Volume 1, No. 3

July 2012

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Comment Magazine - Volume 1, No. 3


Publisher's Letter: Days of Faith

By Peter Stockland

Convivium is not an expressly political magazine in the narrow sense of process, strategizing and marketing that has come to define what we think of as politics. But it most definitely does concern itself with the polis—the city—with that shared space where the common life of citizens is lived out.

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Letters to the Editor

"Coren Interview Stirs Memories," Kathleen Toth, Abbotsford, B.C. "Faith and Father de Souza," K.D., Toronto. "Stop the Seige Mentality," David Holmes, Calgary.

Repairing the Divided Discourse

By Garnett Genuis

Former PMO staffer Garnett Genuis sees Convivium as the chance to disagree engagingly.


Small Talk

By Raymond J. de Souza

Our editor-in-chief looks at leisure, literature, and the PM's painted birthday suit.

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The Conversation: We Formed a Beautiful Community

By Thomas Rosica

Ten years ago, in July 2002, World Youth Day national director Father Tom Rosica and his young staff welcomed the world to Toronto. The guest of honour was no less than Pope John Paul II, who presided over what would be the last World Youth Day of his lifetime. For six days, an estimated 850,000 young Christians from all over the globe sang, prayed and celebrated their faith in public. Looking back on one of the largest outdoor events ever organized in Canada—from which Salt + Light Television was ultimately formed—Father Rosica recalls in a conversation with publisher Peter Stockland the spirit that began to transform a city, a country, the Church. "It moved," he says. "It did move."


Showing a City How to Love

By Mel Lastman

Mel Lastman, then Mayor of Toronto, remembers World Youth Day, his encounters with Pope John Paul II, and how a Catholic priest tried to bless the ham—in Hebrew!


Apocalypse & Gloria

By Brian Dijkema

In the blackness of a southern Ontario summer storm, Brian Dijkema sees the light of Christ.


For the Love of the Church

By Lorna Dueck

Journalist Lorna Dueck looks back at how Toronto's World Youth Day changed her "echo chamber".


Out of This World

By Anne Leahy

For Anne Leahy, Canada's ambassador to the Holy See, World Youth Day 2002 was a true "we event".


Humility & True Wisdom

By Kevin Newman

Renowned Canadian broadcaster Kevin Newman learned a heartfelt lesson in faith from World Youth Day.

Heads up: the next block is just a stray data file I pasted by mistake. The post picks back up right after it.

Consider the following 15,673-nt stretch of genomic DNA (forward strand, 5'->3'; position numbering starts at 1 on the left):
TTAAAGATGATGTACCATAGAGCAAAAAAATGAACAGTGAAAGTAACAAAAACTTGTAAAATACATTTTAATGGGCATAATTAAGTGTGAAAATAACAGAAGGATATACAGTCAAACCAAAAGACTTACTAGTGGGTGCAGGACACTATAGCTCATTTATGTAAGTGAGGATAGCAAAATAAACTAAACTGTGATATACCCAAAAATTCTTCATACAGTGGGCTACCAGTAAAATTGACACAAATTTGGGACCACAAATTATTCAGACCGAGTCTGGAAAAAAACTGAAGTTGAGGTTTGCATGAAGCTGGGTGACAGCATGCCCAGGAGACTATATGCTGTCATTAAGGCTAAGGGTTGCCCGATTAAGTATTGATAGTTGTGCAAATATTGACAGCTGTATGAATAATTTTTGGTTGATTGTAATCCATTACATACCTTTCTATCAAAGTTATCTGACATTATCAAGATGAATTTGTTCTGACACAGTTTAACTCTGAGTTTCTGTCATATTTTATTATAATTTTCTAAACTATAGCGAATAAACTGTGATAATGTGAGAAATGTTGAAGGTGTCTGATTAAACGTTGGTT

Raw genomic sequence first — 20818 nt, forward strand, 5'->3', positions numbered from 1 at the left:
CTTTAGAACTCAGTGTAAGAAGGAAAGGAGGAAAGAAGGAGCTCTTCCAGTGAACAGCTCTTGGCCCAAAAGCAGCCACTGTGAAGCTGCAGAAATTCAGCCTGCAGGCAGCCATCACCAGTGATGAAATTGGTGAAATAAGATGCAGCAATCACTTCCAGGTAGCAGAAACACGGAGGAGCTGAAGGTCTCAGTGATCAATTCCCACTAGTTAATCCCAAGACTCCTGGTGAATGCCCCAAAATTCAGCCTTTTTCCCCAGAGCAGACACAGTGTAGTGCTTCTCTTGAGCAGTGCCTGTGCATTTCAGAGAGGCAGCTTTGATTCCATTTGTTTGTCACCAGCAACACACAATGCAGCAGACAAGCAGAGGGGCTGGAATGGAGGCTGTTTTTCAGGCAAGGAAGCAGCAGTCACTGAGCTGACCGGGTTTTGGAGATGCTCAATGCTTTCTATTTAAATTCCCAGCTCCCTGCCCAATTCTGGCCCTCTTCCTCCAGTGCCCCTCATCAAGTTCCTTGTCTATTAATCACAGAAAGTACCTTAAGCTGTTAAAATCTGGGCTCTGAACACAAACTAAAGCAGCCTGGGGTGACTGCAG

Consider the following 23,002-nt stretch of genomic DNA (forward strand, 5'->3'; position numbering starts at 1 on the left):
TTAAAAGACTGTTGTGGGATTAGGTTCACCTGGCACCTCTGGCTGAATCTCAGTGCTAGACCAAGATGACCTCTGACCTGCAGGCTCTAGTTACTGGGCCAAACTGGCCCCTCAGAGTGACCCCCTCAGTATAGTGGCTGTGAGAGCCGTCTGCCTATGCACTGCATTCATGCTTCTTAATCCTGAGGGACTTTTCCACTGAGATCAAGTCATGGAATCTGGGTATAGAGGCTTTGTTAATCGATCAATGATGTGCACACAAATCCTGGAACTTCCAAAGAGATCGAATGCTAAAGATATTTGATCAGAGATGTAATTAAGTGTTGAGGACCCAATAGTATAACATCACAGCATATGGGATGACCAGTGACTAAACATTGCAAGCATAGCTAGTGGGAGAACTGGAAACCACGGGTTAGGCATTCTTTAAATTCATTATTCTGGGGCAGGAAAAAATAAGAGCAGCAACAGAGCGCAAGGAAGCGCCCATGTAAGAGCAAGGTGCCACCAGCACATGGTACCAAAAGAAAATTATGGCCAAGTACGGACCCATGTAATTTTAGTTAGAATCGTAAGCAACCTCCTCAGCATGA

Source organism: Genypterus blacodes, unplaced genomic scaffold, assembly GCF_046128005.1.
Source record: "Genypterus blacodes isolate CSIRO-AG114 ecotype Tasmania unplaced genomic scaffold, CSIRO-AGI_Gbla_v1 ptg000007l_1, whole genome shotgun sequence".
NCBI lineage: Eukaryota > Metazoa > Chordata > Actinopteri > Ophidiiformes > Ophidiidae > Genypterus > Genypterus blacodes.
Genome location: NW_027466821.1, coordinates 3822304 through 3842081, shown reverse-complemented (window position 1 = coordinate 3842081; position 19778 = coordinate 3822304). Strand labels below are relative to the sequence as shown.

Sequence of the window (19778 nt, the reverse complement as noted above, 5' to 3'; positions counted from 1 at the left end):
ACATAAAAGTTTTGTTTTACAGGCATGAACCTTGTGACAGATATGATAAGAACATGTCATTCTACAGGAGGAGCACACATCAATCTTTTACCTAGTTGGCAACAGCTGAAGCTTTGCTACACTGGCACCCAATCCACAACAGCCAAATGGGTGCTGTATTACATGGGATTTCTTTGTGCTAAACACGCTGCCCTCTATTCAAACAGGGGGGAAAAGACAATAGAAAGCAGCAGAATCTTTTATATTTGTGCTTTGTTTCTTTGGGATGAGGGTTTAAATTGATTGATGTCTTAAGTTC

Catholics Like Me

By Kris Dmytrenko

After almost missing World Youth Day 2002, Kris Dmytrenko found within it faith, community, and calling.


Lear, Cordelia & The Cross

By Ian Hunter

Ian Hunter asks his literary friends, The Wrinklings—and Convivium readers—to decide whether King Lear is a Christian play.


The Relatively Good Life

By Travis D. Smith

Travis D. Smith ponders the introspective essays of Ray Robertson's Why Not? Fifteen Reasons to Live, written following the novelist's period of suicidal depression.


The Tale of Two Nazanins

By Nazanin Afshin-Jam MacKay

Nazanin Afshin-Jam MacKay's new book, written with Toronto writer Susan McClelland, is the true story of two young women who shared a first name—and an implacable commitment to life.


Working to Make the Gospel Living

By Scott Roy

The most effective evangelization is living what you believe with conviction, says Scott Roy. We make Christ present through work and deed, not by soapbox preaching.


Sharing Witness Shoulder to Shoulder

By Kyle Ferguson

While the streets of Montreal were full of protesters and shattered glass this spring, Kyle Ferguson joined a procession that cut through the heart of the city, boldly proclaiming love, joy, and faithful witness.


From Sea to Sea

By Raymond J. de Souza

Father Raymond J. de Souza finds Quebec students going forward to the past.

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In the Current Issue

Our current issue's look back at World Youth Day 2002 is more than just a nostalgic remembrance of what was. It is a call to what the polis, the shared space of the city, can be when faith in our common life is the operating principle.

From July 23 to 28, 2002, the city of Toronto was transformed by hundreds of thousands of young people—Catholics, yes, but also children of many faiths—from around the world. As Mel Lastman, mayor of Toronto at the time, tells us in his inimitable way, many Torontonians initially feared that the youth would be pests. They ended by following the kids into coffee shops to hear them sing, to experience the love they generated. The polis was made vibrant in a way its inhabitants could never have imagined.

Welcome to the third full issue of Convivium—available only by membership in the community.

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What's a Convivium?

Great question. Convivium means living together. This project brings together citizens of differing convictions and religious confessions to contend for the role of faith in our common life.

Convivium is published by Cardus, a registered Canadian charity. Our project exists to serve our common good, starting with articulating and protecting a place for faithful citizens.

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